Show/hide main menu

Level 5

5AACAR08 Roman Art 2: Art in the Private Sphere

Credit value: 15
Module convenor/tutor 2017/18: Dr Caroline Barron
Teaching pattern: 10 x 2-hour seminar (weekly)
Availability: Please see module list for relevant year
Assessment: 1 x essay of 2,500 words (60%); 2 x commentary of 750 words, (40%, with each commentary worth 20%).

The modules offered in each academic year are subject to change in line with staff availability and student demand, there is no guarantee every module will run. Module descriptions and information may vary between years.

Just as today, the decoration of Roman interior spaces tells us much about the individual who chose them and the society and region in which they were made. During this module we examine a variety of media employed to embellish the interiors of largely private Roman buildings in order to investigate the dynamics of taste and fashion as well as changing aspirations and beliefs. Materials covered include mosaics, wallpaintings, sculpture, household furnishings, and tablewares as used within the house and in gardens.

The aim of this module is to provide an understanding of the range and role of Roman visual culture in the domestic sphere with special focus on the decorative output from Rome and the provinces between the 2nd century BC and the 4th century AD. Students will become familiar with the visual material through close analysis of the function and meaning of the iconography in order to understand its significance in the wider physical, social and historical contexts. You will also explore its position in relationship to earlier artistic output as well as the nature of the contemporary ancient literature and its impact on our understanding of ancient art. Students will also become aware of the dynamics of our changing views of the past from the important discoveries of the 18th century through to current theoretical arguments in art history, anthropology and archaeology.

Rumble Fund Module 2017-18 

In 2017/18, students taking BOTH modules 5AACAR07 (Roman Art 1) and 5AACAR08 (Roman Art 2) are eligible to take part on the Rumble Fieldtrip to Rome (currently scheduled for Saturday 9th to Wednesday 13th December 2017): the trip will be guided by Dr Michael Squire, and will include access to sites and monuments usually closed to the public.

All expenses for departmental students will be paid thanks to the generosity of the Department’s Rumble Fund.  The fieldtrip is only open to students taking 5AACAR07 Roman Art 1: Art, Power and Authority and 5AACAR08 Roman Art 2: Art in the Private Sphere; the fieldtrip is an integrated part of the teaching.

The number of students on the combined version of the module is capped at around 18–20, with priority given to certain students (as outlined in the Classics module choices documentation). Please note, however, that in previous years all departmental students who have signed up for Rumble Trip modules have been accommodated within the programme.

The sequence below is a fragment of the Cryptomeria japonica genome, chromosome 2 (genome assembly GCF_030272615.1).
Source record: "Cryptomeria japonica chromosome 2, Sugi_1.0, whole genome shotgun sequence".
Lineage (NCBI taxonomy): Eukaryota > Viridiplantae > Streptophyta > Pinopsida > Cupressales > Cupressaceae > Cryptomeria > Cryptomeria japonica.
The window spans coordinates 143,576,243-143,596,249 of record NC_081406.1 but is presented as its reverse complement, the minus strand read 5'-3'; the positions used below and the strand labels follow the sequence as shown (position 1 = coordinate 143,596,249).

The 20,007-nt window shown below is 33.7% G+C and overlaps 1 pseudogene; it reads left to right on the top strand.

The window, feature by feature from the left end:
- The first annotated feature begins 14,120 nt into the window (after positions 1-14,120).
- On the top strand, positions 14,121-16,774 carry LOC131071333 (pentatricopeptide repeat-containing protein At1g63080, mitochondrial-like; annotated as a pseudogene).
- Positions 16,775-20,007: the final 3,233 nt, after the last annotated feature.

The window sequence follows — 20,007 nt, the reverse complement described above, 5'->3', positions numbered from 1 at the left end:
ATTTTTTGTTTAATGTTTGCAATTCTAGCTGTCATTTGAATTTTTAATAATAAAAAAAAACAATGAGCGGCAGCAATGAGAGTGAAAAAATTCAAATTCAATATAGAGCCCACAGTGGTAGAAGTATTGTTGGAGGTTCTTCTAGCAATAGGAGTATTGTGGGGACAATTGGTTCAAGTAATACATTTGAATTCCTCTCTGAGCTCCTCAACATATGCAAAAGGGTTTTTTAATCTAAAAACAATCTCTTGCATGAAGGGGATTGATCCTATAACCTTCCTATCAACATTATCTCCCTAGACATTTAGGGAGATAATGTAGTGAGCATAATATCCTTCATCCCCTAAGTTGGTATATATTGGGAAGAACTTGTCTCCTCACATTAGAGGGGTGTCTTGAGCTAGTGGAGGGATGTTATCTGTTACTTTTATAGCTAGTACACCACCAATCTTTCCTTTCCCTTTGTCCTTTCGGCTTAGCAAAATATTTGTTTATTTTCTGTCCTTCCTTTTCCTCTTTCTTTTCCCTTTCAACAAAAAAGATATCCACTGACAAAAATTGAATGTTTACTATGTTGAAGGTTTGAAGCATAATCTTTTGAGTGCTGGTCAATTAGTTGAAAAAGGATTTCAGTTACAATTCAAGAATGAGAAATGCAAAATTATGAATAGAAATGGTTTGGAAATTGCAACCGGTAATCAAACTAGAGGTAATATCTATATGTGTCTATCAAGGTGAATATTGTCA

Due to the complexities of organising the trip (including organising access to sites and monuments closed to the public), students will be asked to confirm their place on the trip by submitting a signed declaration of intent: 

  • The declaration form will be emailed to students who are allocated a place on module 5AACAR07 and 5AACAR08 by the Department, after students are notified of their allocations in May.
  • You must sign and return this form to the Department of Classics – either in hard copy, or as a scan to – no later than 23 May.
  • If you fail to confirm your place on the trip by 23 May, the place will automatically be offered to another student.  You will be reallocated to alternative modules once the timetables become available in August 2017.  This will mean that your choices will be limited.

Students who fail to confirm their participation will be de-selected from the module; any student who wishes to change this module selection from June 2017 would likewise be required to pay a penalty of £100 so that their place can be offered to another student.

The 2017-18 Rumble fieldtrip is only open to KCL Department of Classics students and is not available to intercollegiate students, Study Abroad students or students from any other KCL Depart

Suggested introductory reading

This is suggested reading and purchase of these books is not mandatory.

  • Brilliant, R. Roman Art from the Republic to Constantine (London, 1974).

  • Clarke, J.R. Art in the Lives of Ordinary Romans (Berkeley, 2003).

  • D'Ambra, E. (ed) Roman Art in Context: an anthology (Englewood Cliffs, NJ, 1993).

  • Dunbabin, K.M.D. Mosaics of the Greek and Roman World (Cambridge, 1999).

  • Elsner, J. Imperial Rome and Christian Triumph (Oxford, 1998).

  • Gazda, E.K. (ed.) Roman Art in the Private Sphere (Ann Arbor, 1991).

  • Ling, R. Roman Painting (Cambridge, 1991).

  • Smith, R.R.R. ‘The use of images: visual history and ancient history’, in T.P. Wiseman (ed.), Classics in Progress: Essays on Ancient Greece and Rome (Oxford, 2002), 59-102.

  • Stewart, P.C.N. The Social History of Roman Art (Cambridge, 2008). 

  • Wallace-Hadrill, A. Houses and Society in Pompeii and Herculaneum (Princeton, 1994).

  • Zanker, P. Pompeii: Public and Private Life (Cambridge, Mass., 1998)

Sitemap Site help Terms and conditions  Privacy policy  Accessibility  Modern slavery statement  Contact us

© 2020 King's College London | Strand | London WC2R 2LS | England | United Kingdom | Tel +44 (0)20 7836 5454